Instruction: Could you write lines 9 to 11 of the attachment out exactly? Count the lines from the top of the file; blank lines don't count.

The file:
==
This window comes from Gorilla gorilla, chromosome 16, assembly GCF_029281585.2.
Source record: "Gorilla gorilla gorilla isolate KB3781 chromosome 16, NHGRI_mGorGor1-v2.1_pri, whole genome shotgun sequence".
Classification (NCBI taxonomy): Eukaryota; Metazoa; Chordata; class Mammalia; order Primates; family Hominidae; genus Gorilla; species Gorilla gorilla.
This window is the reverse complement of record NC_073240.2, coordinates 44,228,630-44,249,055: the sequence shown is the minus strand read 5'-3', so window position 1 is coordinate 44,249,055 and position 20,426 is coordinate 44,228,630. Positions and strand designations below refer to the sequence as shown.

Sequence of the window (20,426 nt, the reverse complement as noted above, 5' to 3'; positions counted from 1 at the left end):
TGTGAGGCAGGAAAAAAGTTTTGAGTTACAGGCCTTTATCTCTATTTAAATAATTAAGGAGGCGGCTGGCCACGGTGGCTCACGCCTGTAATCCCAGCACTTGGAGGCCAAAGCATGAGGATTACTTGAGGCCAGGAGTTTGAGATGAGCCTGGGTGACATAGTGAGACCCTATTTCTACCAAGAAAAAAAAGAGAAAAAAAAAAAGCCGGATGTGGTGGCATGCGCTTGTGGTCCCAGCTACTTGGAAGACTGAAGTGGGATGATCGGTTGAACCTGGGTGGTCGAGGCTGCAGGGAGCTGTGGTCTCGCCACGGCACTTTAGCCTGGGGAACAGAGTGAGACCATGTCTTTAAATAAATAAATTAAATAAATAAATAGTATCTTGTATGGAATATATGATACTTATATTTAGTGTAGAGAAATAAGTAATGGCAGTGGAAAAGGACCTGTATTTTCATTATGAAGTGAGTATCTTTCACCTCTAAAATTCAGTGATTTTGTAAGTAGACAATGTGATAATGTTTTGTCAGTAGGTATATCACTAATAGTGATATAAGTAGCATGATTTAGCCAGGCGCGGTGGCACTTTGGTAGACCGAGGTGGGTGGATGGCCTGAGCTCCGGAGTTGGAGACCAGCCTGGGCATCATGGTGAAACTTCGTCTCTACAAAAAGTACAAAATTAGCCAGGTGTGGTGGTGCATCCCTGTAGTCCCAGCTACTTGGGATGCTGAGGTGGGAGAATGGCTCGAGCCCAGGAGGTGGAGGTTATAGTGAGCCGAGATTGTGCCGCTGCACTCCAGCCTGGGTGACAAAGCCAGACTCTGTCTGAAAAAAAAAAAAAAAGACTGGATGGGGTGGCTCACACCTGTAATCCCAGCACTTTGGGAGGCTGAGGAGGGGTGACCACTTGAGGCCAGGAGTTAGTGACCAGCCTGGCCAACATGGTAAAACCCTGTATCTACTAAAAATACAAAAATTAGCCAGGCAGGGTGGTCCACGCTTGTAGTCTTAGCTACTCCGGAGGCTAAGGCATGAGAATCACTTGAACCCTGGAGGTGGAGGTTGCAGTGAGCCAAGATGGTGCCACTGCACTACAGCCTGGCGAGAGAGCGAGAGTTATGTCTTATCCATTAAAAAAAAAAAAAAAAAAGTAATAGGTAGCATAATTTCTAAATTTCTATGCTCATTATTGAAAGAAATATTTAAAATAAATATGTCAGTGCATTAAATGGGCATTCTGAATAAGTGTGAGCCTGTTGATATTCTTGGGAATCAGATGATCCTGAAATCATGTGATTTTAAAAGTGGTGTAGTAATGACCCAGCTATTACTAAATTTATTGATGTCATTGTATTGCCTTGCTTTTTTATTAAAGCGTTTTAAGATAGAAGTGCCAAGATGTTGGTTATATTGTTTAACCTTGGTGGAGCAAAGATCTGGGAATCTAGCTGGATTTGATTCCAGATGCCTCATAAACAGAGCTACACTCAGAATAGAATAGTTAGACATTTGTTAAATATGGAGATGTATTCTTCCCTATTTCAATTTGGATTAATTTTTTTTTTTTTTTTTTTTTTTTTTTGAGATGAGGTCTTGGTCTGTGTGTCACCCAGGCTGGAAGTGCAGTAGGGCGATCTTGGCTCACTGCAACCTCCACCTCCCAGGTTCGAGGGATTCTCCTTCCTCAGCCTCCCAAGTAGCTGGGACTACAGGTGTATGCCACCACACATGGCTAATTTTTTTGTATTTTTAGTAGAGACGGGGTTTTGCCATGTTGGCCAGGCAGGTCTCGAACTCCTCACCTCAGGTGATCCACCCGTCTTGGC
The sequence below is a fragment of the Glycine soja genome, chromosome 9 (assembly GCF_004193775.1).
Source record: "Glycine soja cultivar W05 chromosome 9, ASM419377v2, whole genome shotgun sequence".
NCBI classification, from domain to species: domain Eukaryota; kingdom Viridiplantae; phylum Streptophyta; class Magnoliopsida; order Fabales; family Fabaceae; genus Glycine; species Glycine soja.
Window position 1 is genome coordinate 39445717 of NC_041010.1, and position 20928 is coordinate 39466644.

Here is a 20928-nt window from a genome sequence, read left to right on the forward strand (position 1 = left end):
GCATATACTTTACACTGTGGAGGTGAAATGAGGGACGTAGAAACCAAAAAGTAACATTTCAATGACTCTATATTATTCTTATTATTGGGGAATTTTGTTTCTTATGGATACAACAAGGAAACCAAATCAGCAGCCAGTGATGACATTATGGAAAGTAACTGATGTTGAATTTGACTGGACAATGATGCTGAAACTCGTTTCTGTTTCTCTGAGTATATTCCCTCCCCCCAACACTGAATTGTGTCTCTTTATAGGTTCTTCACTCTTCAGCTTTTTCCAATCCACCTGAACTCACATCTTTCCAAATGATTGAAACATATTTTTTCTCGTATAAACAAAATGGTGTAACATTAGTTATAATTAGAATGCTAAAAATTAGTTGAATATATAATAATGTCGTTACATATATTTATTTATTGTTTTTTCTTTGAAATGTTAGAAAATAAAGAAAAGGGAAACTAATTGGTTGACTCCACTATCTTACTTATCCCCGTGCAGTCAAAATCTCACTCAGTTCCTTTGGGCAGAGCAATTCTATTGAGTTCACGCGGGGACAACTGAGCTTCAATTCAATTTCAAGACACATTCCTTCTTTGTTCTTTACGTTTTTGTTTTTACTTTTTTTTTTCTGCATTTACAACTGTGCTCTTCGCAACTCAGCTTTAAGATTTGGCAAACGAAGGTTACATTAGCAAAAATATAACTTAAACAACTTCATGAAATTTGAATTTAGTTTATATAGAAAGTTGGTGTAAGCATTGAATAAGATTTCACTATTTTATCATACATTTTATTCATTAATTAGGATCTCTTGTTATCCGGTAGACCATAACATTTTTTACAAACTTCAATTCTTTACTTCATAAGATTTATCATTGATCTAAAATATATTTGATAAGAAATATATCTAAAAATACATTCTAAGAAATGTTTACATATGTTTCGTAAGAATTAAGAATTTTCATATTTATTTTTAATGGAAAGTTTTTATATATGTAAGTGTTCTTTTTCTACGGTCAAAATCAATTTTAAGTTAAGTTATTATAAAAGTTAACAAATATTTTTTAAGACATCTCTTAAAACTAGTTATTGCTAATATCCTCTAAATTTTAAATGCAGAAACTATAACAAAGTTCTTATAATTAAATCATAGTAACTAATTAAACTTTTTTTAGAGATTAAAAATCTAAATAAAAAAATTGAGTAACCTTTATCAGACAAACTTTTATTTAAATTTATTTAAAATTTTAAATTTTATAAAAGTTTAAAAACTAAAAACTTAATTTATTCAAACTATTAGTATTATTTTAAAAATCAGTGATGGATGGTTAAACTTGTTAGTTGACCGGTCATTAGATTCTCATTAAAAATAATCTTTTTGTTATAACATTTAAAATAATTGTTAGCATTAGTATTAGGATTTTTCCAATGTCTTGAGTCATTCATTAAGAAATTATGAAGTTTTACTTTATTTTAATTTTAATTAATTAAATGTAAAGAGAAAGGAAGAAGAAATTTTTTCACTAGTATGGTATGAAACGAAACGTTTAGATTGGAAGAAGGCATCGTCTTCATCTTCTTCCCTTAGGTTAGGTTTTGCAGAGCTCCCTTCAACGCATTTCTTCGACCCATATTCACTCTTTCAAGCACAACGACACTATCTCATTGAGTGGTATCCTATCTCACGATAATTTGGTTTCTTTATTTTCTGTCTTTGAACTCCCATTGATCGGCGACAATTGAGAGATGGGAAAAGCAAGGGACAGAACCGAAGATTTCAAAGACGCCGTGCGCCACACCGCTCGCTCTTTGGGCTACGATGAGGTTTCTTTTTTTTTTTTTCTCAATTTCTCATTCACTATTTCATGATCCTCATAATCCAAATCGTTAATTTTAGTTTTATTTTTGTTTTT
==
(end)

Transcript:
NCBI classification, from domain to species: domain Eukaryota; kingdom Viridiplantae; phylum Streptophyta; class Magnoliopsida; order Fabales; family Fabaceae; genus Glycine; species Glycine soja.
Window position 1 is genome coordinate 39445717 of NC_041010.1, and position 20928 is coordinate 39466644.

Here is a 20928-nt window from a genome sequence, read left to right on the forward strand (position 1 = left end):